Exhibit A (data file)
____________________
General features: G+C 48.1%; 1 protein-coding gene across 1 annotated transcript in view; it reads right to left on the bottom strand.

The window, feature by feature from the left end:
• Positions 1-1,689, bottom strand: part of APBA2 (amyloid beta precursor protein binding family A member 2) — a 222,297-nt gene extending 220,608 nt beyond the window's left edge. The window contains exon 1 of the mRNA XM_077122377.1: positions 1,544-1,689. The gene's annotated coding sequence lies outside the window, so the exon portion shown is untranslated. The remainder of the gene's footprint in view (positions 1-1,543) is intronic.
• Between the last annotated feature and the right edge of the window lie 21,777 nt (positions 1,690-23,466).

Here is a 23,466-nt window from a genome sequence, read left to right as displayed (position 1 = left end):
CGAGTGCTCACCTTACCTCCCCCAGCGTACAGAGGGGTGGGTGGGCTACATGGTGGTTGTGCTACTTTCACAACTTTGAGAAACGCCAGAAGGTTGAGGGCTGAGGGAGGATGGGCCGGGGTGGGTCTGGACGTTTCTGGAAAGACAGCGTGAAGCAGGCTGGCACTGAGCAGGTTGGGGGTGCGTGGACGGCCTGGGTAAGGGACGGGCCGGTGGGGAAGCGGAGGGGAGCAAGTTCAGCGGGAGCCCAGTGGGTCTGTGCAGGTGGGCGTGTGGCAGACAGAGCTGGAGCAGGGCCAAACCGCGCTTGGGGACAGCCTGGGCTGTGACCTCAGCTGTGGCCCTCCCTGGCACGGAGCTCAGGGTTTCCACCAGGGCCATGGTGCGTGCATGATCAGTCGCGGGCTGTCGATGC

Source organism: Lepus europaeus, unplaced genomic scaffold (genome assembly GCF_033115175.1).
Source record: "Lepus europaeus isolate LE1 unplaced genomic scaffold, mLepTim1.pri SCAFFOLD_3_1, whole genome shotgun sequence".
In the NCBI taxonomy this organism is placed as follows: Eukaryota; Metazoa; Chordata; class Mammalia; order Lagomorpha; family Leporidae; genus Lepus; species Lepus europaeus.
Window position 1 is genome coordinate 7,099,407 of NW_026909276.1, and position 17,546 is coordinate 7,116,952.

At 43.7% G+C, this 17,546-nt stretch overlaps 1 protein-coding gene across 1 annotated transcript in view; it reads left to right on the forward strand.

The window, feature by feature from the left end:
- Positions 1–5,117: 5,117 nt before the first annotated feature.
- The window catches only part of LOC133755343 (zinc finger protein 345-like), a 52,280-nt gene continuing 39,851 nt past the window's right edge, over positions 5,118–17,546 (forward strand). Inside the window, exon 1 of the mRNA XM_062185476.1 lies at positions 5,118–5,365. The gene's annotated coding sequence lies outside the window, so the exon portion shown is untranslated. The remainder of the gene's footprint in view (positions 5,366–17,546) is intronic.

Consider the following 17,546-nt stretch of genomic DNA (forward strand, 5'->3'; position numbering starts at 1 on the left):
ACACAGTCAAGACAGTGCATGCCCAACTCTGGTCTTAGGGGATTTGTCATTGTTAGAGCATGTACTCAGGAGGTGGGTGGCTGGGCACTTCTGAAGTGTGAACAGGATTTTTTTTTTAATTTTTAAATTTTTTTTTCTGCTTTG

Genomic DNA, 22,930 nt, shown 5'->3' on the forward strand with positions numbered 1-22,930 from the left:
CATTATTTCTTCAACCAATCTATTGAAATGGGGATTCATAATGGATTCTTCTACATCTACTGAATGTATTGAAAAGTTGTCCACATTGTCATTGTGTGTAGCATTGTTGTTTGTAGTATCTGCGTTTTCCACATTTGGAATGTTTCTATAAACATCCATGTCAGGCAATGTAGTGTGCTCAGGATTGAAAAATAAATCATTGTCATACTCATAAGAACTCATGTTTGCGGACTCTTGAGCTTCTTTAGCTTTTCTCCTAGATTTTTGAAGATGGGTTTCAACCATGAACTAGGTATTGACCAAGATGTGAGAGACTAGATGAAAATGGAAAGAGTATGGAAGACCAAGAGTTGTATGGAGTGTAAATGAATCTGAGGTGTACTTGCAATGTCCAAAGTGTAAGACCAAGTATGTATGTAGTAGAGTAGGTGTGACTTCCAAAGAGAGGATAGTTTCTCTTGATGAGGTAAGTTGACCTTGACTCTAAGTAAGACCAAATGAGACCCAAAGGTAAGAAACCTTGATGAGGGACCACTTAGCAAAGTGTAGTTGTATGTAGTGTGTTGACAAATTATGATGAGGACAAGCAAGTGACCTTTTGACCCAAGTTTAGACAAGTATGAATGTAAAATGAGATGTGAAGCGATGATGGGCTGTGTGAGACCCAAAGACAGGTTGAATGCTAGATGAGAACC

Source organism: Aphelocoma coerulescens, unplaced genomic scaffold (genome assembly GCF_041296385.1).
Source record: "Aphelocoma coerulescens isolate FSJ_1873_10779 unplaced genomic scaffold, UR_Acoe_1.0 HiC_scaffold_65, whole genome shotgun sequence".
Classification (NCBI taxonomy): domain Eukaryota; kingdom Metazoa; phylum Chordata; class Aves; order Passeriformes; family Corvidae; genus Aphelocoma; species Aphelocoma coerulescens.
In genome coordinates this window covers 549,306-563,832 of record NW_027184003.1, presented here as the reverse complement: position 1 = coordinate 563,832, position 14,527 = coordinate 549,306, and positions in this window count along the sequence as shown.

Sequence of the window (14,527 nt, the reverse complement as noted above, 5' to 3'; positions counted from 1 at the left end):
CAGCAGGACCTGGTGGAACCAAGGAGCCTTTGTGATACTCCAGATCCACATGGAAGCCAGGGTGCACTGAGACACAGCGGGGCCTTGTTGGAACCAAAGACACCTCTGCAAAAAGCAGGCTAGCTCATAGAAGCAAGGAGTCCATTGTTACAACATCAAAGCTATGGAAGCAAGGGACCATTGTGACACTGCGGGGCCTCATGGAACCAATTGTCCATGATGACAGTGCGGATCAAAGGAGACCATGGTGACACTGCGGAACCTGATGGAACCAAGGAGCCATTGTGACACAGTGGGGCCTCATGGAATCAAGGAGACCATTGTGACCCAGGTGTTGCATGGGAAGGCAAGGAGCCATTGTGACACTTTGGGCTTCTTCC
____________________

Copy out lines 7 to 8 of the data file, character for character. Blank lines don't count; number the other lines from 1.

Source organism: Lepus europaeus, unplaced genomic scaffold (genome assembly GCF_033115175.1).
Source record: "Lepus europaeus isolate LE1 unplaced genomic scaffold, mLepTim1.pri SCAFFOLD_3_1, whole genome shotgun sequence".